Author(s): Jane Smiley
1953. When a funeral brings the Langdon family together once more, they little realize how much, over the coming years, each of their worlds will shift and change. For now Walter and Rosanna's sons and daughters are grown up and have children of their own. Frank, the eldest - restless, unhappy - ignores his troubled wife and instead finds himself distracted by a face from the past. Lillian must watch as her brilliant, eccentric husband Arthur is destroyed by the guilt arising from his secretive government work. Claire, too, finds that marriage is not quite what she expected it to be. In Iowa where the Langdons began, Joe sees that some aspects of life on the farm never change, while others are unrecognizable. And though a few members of the family remain mired in the past, others will attempt to move beyond the lives they have always known; and some will push forward as never before. The dark shadow of the Vietnam War hangs over every one ...In sickness and health, through their best and darkest times, the Langdon family will live and love and suffer against the broad, merciless sweep of American history. Moving from the 1950s to the 1980s, Early Warning is epic storytelling at its most wise and compelling from a writer at the height of her powers.
Early Warning is the second in the ‘Last Hundred Years’ trilogy, Some Luck being the first. The final book Golden Age is coming soon. Rosie Goldsmith, in a review for The Independent writes, “With countless characters and 33 chapters, Smiley covers most issues: therapy, homosexuality, cults, race, divorce, adultery and three decades of changing crops, gadgets, fashions, language and music. She doesn't judge. There are no major revelations or plot twists. Location dictates well-being. The dialogue is funny and real. The story rolls along.” There were times when I wish it had rolled a little faster and with fewer characters. There is a family tree included and I had to keep referring to it to try to establish which person belonged to what parents. And there was one mysterious character, Charlie, who didn’t feature on the family tree but who cropped up now and again. All was revealed at the end of the book, and I’m picking that Charlie will figure in Golden Age, part three of the 'Last Hundred Years' trilogy. I will read the Golden Age when it is released and hope (fingers crossed) that is moves a little faster with fewer people in the race. - Marie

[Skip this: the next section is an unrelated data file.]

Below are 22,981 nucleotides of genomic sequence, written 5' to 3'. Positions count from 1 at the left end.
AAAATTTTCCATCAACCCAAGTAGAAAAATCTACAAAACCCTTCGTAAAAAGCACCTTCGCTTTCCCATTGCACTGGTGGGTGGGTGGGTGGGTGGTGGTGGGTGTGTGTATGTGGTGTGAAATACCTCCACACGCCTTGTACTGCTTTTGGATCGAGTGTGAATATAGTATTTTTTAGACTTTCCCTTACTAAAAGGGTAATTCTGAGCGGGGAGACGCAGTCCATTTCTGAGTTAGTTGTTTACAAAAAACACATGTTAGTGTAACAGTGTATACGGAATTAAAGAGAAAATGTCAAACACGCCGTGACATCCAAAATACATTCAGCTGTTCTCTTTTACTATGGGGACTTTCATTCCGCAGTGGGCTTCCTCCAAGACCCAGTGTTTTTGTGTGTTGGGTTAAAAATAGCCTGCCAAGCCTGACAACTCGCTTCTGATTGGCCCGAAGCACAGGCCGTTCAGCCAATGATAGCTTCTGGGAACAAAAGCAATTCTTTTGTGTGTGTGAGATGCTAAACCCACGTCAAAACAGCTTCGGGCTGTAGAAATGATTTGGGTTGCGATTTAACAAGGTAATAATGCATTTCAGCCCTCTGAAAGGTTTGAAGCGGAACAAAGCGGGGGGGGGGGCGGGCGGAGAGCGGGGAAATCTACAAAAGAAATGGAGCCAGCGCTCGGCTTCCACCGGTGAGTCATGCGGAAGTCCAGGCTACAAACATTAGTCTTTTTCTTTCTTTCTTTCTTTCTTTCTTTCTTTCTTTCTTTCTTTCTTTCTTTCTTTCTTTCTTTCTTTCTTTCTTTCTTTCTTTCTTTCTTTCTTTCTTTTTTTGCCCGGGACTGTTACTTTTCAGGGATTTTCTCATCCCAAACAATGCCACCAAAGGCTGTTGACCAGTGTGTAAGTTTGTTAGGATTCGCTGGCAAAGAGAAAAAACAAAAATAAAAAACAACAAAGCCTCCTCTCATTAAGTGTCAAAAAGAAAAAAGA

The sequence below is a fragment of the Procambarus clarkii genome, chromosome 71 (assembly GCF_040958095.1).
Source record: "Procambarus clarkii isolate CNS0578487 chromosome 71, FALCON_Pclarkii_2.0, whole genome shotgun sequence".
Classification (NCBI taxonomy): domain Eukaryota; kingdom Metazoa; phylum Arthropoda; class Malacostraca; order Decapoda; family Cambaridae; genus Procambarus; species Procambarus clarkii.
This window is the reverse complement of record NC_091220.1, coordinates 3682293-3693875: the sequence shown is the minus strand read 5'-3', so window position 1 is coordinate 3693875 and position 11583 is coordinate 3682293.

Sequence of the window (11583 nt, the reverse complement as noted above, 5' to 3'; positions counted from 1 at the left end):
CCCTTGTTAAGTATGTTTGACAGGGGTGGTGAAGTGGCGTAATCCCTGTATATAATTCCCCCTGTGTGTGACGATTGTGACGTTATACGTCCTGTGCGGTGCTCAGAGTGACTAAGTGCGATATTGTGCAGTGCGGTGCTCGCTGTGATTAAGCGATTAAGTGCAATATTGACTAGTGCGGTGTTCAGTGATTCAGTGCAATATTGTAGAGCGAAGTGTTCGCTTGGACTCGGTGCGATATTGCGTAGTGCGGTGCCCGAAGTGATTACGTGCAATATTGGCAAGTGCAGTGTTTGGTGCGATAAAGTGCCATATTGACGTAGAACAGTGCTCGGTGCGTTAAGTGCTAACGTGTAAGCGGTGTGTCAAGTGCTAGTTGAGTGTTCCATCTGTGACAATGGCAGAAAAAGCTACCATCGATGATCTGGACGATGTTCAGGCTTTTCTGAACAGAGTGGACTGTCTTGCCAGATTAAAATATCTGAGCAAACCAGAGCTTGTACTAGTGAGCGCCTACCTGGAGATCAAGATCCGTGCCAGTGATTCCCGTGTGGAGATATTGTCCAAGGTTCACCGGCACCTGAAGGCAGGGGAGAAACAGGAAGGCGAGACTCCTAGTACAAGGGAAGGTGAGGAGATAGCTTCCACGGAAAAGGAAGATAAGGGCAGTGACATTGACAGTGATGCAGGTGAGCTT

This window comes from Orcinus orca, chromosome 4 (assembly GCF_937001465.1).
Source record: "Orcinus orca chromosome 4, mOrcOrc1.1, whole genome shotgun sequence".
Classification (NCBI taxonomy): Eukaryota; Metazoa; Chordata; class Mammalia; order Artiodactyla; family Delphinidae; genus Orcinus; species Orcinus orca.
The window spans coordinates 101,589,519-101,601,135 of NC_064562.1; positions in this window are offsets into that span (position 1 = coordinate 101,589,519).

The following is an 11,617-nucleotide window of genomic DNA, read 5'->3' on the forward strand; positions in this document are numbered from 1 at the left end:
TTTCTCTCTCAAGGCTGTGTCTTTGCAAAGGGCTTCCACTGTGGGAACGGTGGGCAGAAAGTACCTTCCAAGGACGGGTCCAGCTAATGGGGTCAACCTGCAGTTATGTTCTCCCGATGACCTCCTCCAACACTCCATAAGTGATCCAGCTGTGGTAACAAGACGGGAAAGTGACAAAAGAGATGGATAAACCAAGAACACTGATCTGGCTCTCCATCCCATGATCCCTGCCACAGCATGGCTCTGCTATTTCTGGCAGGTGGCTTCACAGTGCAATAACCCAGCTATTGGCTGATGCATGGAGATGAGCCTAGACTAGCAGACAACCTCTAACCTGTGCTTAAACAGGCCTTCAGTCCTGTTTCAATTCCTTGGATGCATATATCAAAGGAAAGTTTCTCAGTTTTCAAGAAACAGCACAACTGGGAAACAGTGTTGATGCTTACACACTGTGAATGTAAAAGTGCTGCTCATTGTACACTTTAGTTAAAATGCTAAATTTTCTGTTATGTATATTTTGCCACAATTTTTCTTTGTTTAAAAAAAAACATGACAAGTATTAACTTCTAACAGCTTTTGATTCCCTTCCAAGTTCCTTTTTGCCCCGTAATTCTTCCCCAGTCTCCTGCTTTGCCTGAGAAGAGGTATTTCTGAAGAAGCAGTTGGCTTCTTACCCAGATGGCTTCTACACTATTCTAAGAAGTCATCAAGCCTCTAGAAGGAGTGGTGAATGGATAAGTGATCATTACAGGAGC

The second novel in the dazzling Last Hundred Years trilogy, from the winner of the Pulitzer Prize
Gripping family saga. The phrase "a great novelist at the height of her powers" is so overused, but for once here it really is true. * The Times * Phenomenally powerful . . . Her cast is big, and growing all the time, but Smiley has a remarkable grip on all her characters . . . the third instalment can't come soon enough. * Guardian * There is a great deal to enjoy, and it's a novel in which many readers will happily lose themselves. * Scotsman * Here is one of America's leading novelists writing at the height, breadth and width of her powers. Magnificent. * Daily Mail *
Jane Smiley is the author of numerous novels, including A Thousand Acres, which was awarded the Pulitzer Prize, as well as five works of nonfiction and a series of books for young adults. In 2001 she was inducted into the American Academy of Arts and Letters, and in 2006 she received the PEN USA Lifetime Achievement Award for Literature. Her novel Horse Heaven was short-listed for the Orange Prize in 2002, and her latest novel,Private Life, was chosen as one of the best books of 2010 by The Atlantic, The New Yorker, and The Washington Post. She lives in northern California.